Everyone goes through stuck times. – the unsatisfactory job or relationship.  What once sustained us loses its flavor.  Marie-Louise Von Franz gave the example of one of her patients – a 43 year old unmarried man who lived at home and took care of his mother.  She had spells of illness whenever he talked of getting a place of his own.

Jorinda is caught in a different but similar trap.  Her transformation into a songbird is unique in my experience.  I haven’t come across this motif in any other tale.  A songbird is a pretty, entertaining, and unthreatening creature – perhaps what our culture wishes for young women and girls.  Yet to interpret the story like that amounts to projecting our modern sensibility onto earlier generations who shared this story around their hearths for hundreds of years – a risky proposition at best.

The witch is old.  Freezing people and caging them as songbirds can be seen as similar strategies for stopping time.  If we want to read this psychologically, we can imagine the witch as those places within that hate change, that cling to youth and beauty as if grasping will prevent them from slipping away.  It’s interesting that the healing flower contains a drop of dew, one of life’s more ephemeral things.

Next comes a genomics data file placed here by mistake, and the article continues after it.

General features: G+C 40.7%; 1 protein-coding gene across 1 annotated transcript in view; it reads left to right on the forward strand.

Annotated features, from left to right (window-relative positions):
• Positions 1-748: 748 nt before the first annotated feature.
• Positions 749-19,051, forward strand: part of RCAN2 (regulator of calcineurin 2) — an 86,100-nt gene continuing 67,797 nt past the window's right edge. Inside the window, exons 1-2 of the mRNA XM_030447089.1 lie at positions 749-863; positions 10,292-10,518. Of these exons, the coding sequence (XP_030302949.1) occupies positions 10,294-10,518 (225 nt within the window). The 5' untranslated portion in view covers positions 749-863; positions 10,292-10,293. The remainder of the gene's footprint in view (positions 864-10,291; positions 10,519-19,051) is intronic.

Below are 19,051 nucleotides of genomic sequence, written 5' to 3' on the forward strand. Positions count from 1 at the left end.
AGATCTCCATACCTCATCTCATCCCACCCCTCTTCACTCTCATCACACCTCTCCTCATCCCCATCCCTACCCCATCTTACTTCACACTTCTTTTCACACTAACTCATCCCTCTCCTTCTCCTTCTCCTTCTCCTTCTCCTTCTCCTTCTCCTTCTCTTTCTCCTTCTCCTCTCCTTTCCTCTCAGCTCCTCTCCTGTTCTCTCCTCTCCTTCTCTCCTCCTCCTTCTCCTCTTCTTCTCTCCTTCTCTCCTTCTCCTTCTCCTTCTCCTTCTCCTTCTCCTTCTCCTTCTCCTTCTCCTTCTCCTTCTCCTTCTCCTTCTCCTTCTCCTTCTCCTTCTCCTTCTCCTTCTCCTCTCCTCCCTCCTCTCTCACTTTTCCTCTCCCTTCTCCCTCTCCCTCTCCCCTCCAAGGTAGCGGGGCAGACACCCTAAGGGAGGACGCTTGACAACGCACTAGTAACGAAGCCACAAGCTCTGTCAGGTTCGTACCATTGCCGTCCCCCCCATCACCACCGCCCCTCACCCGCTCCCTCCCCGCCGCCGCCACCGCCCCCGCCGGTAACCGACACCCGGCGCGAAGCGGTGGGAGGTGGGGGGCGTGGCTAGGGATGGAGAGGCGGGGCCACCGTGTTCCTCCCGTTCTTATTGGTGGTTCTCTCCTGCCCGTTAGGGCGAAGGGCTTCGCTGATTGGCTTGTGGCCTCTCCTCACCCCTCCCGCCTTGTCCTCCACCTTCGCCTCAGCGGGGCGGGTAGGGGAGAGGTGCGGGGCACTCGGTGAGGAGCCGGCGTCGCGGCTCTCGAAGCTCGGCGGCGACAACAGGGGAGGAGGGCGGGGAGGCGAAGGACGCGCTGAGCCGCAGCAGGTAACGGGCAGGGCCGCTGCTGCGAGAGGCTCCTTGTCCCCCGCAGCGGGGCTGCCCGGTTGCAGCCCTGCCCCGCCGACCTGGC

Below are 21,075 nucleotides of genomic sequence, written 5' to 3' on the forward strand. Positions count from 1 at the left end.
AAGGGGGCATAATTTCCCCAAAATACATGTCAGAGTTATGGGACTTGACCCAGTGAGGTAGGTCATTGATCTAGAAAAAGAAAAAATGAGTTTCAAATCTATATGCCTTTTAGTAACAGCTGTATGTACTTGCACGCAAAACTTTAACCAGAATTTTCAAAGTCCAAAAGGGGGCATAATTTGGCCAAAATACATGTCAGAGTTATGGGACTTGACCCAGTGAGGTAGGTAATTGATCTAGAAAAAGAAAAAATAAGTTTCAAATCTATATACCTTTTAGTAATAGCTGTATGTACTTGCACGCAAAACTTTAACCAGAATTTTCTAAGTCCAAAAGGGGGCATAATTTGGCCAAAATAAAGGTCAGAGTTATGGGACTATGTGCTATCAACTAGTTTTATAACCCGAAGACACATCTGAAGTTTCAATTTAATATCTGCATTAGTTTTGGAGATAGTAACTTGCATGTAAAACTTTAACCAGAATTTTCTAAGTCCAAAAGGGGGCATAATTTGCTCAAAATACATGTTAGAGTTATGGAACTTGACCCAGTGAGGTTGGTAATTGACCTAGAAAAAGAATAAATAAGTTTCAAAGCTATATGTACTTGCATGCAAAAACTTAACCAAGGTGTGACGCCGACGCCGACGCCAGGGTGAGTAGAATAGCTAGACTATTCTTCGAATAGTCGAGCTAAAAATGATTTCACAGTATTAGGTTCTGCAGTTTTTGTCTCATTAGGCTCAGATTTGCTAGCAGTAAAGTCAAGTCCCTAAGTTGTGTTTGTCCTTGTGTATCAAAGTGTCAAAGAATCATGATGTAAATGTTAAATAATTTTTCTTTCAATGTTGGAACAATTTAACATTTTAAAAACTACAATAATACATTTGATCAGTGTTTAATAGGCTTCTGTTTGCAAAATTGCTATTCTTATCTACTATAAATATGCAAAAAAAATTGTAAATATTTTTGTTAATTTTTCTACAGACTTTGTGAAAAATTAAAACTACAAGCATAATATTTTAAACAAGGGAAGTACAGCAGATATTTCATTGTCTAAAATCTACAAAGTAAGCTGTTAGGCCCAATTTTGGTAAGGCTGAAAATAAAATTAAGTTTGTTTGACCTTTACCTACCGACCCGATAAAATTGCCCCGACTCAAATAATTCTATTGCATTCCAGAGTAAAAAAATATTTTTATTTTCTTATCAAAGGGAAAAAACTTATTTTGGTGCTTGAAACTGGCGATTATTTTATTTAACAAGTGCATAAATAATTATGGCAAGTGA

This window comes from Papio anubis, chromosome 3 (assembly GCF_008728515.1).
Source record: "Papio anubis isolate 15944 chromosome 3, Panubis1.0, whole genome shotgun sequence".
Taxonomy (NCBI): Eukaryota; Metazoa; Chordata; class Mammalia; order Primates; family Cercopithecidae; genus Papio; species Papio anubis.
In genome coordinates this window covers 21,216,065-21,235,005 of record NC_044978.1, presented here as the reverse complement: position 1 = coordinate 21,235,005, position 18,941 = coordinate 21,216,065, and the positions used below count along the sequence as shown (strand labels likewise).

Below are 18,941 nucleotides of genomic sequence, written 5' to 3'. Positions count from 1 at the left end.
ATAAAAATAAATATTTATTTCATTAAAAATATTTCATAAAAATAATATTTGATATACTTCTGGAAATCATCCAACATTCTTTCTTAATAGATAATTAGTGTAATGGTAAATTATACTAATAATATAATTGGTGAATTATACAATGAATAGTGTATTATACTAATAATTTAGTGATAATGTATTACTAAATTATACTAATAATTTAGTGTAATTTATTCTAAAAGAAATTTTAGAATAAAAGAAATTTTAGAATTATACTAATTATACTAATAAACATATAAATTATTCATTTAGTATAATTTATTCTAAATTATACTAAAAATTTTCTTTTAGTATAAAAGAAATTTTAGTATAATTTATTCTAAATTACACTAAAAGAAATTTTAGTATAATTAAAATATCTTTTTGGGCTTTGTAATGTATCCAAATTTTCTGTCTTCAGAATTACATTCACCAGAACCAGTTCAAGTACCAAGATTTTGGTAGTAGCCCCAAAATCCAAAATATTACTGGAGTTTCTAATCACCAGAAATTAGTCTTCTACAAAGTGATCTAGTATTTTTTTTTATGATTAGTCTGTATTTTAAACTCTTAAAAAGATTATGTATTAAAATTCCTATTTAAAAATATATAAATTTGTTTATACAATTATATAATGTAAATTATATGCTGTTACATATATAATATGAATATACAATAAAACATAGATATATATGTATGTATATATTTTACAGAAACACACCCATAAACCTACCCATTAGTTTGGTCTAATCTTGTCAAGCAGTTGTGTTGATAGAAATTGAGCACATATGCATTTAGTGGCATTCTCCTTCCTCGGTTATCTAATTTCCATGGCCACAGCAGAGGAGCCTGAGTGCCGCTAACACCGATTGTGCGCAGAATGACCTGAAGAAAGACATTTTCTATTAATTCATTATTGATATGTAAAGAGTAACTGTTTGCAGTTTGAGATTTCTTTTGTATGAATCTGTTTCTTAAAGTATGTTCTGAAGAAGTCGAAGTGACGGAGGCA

As happens when people are truly stuck, the solution doesn’t come from the characters’ ego selves – it comes from a transpersonal source, a “big dream” that leads Joringel to the magical flower.  And it doesn’t come immediately, but only after this one-time golden boy labors for a long time as a lowly shepherd.  Robert Bly has written in detail about the sobering quality of menial work in folklore.  Von Franz wrote about the value of work in helping the flighty, “eternal youth” in us get grounded.

The historical Saint Patrick was captured at 16 by Irish pirates and sold into slavery.  He worked for six years herding sheep.  He learned to pray in the wilderness and found his way to Christianity.  When the time was right, he heard a voice tell him his ship was ready, so he made his rather miraculous escape.  According to Jung and Von Franz, our inner center, the Self, does things like that.

To me, there is a beauty in these stories that equals scripture.  Faith, trust, kindness, belief in oneself and in the goodness of life, are implicit.  The heroes and heroines have to learn timing and instinct, when to trust and when to be wary, when to speak and when to be still.  They generally learn things the hard way (like us) after taking a fall – if their attention doesn’t falter in the forest, they wind up with a stepmother.  But those who listen to birds, to their own hearts, and to the voices in the wind, find a way to keep going and chose the right path.


I don’t have any definitive answers about what the stories mean – the paths through the otherworld shift too fast for that.  I’m not sure that folklore meanings have that much meaning – I offer the ideas of Jung, Von Franz, and others as maps of where other explorers have gone.  In the end, I think it is living with these stories that matters most.  And then, as Joseph Campbell, another great explorer said, we enter the forest at the point that seems best us and watch for the birds or small creatures beside the road who can guide us.